Gorham-Stout disease (GSD) is defined as a spontaneous, massive osteolysis characterized by local proliferation of small vascular or lymphatic vessels resulting in progressive destruction and resorption of bone. It is a rare condition of unknown etiology that occurs sporadically and usually affects children and young adults without sex preference. Fewer than 200 cases are reported in the literature. Since its first description in 1955, there is still controversy about its etiology, prognosis and treatment. GSD may affect one or more, often contiguous bones, with predominant sites of manifestation including the pelvis, shoulder girdle, spine, ribs and skull. Clinical signs at presentation include pain, swelling and spontaneous fractures. Osteolysis may stop progressing at any time, but often osseous tissue completely disappears, leaving only a residual fibrous band, a dramatic development inspiring the term 'vanishing bone disease.' Diagnosis is based on clinical, radiological and histopathological findings. Since GSD is usually a diagnosis of exclusion, it is important to be differentiated from osteolysis caused by infection, inflammation, endocrine disorders and tumours. No effective treatment is standardized yet. Management of GSD includes surgery, radiotherapy and various medications (alone or combined): vitamin D, sodium fluoride, calcium glycerophosphate, Interpheron alfa 2b, bisphosphonates.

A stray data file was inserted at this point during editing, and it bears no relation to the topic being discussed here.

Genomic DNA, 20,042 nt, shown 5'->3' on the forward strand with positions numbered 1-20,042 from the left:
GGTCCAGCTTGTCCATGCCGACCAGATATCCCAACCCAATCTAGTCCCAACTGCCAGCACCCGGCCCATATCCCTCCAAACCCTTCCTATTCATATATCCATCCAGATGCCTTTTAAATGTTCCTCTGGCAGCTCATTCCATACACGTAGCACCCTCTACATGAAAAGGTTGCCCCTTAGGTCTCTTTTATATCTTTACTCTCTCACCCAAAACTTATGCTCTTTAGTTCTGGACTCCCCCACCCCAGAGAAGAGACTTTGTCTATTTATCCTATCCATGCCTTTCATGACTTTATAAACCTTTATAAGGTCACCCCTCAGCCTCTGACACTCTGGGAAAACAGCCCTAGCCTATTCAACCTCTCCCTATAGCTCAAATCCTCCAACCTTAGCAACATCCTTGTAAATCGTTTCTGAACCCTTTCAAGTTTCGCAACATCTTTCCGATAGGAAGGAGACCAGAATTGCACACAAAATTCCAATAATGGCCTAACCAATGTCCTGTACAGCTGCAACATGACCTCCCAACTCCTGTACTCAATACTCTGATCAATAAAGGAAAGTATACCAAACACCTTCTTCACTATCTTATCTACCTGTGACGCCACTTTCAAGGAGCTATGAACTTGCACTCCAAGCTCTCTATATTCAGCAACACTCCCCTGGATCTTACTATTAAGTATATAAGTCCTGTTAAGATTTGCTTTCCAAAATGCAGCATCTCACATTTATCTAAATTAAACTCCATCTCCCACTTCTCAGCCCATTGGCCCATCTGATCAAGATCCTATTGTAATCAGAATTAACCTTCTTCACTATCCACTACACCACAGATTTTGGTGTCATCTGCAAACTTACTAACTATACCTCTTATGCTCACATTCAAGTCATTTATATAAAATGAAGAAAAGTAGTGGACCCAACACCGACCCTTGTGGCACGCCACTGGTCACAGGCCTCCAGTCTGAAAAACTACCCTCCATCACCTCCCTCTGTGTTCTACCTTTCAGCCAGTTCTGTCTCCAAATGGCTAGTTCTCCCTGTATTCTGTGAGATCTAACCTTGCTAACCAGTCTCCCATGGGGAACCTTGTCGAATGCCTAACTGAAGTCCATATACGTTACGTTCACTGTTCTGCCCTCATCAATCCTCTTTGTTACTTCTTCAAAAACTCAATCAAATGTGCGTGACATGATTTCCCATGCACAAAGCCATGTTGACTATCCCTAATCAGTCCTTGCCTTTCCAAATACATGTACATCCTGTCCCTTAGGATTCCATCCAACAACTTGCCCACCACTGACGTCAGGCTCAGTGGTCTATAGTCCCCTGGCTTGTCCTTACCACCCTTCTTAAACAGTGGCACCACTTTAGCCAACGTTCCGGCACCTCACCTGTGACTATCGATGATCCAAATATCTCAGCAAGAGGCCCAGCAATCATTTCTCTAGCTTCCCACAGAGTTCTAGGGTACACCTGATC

Last update: September 2005